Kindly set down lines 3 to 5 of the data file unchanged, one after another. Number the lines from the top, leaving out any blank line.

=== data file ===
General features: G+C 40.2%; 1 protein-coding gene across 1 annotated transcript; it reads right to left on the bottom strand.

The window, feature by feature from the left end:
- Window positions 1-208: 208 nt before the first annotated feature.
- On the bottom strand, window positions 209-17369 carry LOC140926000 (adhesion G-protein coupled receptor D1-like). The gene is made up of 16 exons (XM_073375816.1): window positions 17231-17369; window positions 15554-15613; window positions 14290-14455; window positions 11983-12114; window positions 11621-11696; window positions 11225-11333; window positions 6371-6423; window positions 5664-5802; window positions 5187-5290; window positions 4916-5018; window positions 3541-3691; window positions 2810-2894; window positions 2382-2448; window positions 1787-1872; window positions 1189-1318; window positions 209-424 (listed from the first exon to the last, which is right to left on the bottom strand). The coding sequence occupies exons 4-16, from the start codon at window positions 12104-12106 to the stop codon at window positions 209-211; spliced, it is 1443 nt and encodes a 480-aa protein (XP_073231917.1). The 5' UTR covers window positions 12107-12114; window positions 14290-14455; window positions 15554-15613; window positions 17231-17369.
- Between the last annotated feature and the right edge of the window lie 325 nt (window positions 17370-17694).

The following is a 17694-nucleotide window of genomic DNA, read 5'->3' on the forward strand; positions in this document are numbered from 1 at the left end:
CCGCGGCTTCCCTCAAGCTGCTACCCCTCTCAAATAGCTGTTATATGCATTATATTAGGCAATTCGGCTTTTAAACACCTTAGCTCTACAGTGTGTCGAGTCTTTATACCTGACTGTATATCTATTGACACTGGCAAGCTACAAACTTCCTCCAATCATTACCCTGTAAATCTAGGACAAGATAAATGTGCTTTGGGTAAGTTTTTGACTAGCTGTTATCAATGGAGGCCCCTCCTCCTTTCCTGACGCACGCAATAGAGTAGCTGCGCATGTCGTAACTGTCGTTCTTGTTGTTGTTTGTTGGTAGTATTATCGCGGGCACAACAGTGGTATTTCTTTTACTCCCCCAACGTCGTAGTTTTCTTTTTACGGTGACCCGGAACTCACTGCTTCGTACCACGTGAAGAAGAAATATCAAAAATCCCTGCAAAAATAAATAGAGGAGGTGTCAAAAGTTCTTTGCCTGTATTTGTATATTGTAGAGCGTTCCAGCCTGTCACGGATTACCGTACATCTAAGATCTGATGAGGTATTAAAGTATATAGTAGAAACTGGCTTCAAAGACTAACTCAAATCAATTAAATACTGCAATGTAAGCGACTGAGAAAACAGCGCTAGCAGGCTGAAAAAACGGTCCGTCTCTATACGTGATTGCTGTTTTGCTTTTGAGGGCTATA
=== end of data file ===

- Window positions 1-208: 208 nt before the first annotated feature.
- On the bottom strand, window positions 209-17369 carry LOC140926000 (adhesion G-protein coupled receptor D1-like). The gene is made up of 16 exons (XM_073375816.1): window positions 17231-17369; window positions 15554-15613; window positions 14290-14455; window positions 11983-12114; window positions 11621-11696; window positions 11225-11333; window positions 6371-6423; window positions 5664-5802; window positions 5187-5290; window positions 4916-5018; window positions 3541-3691; window positions 2810-2894; window positions 2382-2448; window positions 1787-1872; window positions 1189-1318; window positions 209-424 (listed from the first exon to the last, which is right to left on the bottom strand). The coding sequence occupies exons 4-16, from the start codon at window positions 12104-12106 to the stop codon at window positions 209-211; spliced, it is 1443 nt and encodes a 480-aa protein (XP_073231917.1). The 5' UTR covers window positions 12107-12114; window positions 14290-14455; window positions 15554-15613; window positions 17231-17369.
- Between the last annotated feature and the right edge of the window lie 325 nt (window positions 17370-17694).